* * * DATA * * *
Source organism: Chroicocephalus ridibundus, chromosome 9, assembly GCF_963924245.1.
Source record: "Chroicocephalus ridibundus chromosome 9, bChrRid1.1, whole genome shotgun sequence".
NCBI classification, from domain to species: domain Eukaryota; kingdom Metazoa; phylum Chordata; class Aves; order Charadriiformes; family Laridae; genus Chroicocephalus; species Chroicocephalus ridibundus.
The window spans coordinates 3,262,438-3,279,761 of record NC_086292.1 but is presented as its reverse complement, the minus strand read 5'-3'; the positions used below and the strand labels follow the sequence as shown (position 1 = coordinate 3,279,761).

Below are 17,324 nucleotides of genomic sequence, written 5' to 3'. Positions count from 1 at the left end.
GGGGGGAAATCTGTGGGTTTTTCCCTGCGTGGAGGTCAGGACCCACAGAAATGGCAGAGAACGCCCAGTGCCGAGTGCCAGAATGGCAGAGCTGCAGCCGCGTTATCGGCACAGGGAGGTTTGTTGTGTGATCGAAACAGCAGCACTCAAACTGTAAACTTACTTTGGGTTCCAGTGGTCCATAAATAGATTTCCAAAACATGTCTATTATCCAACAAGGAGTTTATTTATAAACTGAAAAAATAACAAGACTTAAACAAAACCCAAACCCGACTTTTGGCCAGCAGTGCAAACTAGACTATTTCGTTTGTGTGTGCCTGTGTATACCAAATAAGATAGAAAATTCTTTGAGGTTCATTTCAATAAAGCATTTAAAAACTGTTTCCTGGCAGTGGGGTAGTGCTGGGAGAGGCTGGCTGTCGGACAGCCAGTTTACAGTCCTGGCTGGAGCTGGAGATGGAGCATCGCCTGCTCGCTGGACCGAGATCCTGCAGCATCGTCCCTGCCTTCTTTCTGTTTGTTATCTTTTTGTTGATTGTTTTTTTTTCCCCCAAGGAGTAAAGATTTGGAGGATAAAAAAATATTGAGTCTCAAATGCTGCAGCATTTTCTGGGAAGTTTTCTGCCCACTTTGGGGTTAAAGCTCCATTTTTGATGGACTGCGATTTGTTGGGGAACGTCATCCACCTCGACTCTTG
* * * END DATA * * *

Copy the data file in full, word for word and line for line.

Source organism: Chroicocephalus ridibundus, chromosome 9, assembly GCF_963924245.1.
Source record: "Chroicocephalus ridibundus chromosome 9, bChrRid1.1, whole genome shotgun sequence".
NCBI classification, from domain to species: domain Eukaryota; kingdom Metazoa; phylum Chordata; class Aves; order Charadriiformes; family Laridae; genus Chroicocephalus; species Chroicocephalus ridibundus.
The window spans coordinates 3,262,438-3,279,761 of record NC_086292.1 but is presented as its reverse complement, the minus strand read 5'-3'; the positions used below and the strand labels follow the sequence as shown (position 1 = coordinate 3,279,761).

Below are 17,324 nucleotides of genomic sequence, written 5' to 3'. Positions count from 1 at the left end.
GGGGGGAAATCTGTGGGTTTTTCCCTGCGTGGAGGTCAGGACCCACAGAAATGGCAGAGAACGCCCAGTGCCGAGTGCCAGAATGGCAGAGCTGCAGCCGCGTTATCGGCACAGGGAGGTTTGTTGTGTGATCGAAACAGCAGCACTCAAACTGTAAACTTACTTTGGGTTCCAGTGGTCCATAAATAGATTTCCAAAACATGTCTATTATCCAACAAGGAGTTTATTTATAAACTGAAAAAATAACAAGACTTAAACAAAACCCAAACCCGACTTTTGGCCAGCAGTGCAAACTAGACTATTTCGTTTGTGTGTGCCTGTGTATACCAAATAAGATAGAAAATTCTTTGAGGTTCATTTCAATAAAGCATTTAAAAACTGTTTCCTGGCAGTGGGGTAGTGCTGGGAGAGGCTGGCTGTCGGACAGCCAGTTTACAGTCCTGGCTGGAGCTGGAGATGGAGCATCGCCTGCTCGCTGGACCGAGATCCTGCAGCATCGTCCCTGCCTTCTTTCTGTTTGTTATCTTTTTGTTGATTGTTTTTTTTTCCCCCAAGGAGTAAAGATTTGGAGGATAAAAAAATATTGAGTCTCAAATGCTGCAGCATTTTCTGGGAAGTTTTCTGCCCACTTTGGGGTTAAAGCTCCATTTTTGATGGACTGCGATTTGTTGGGGAACGTCATCCACCTCGACTCTTG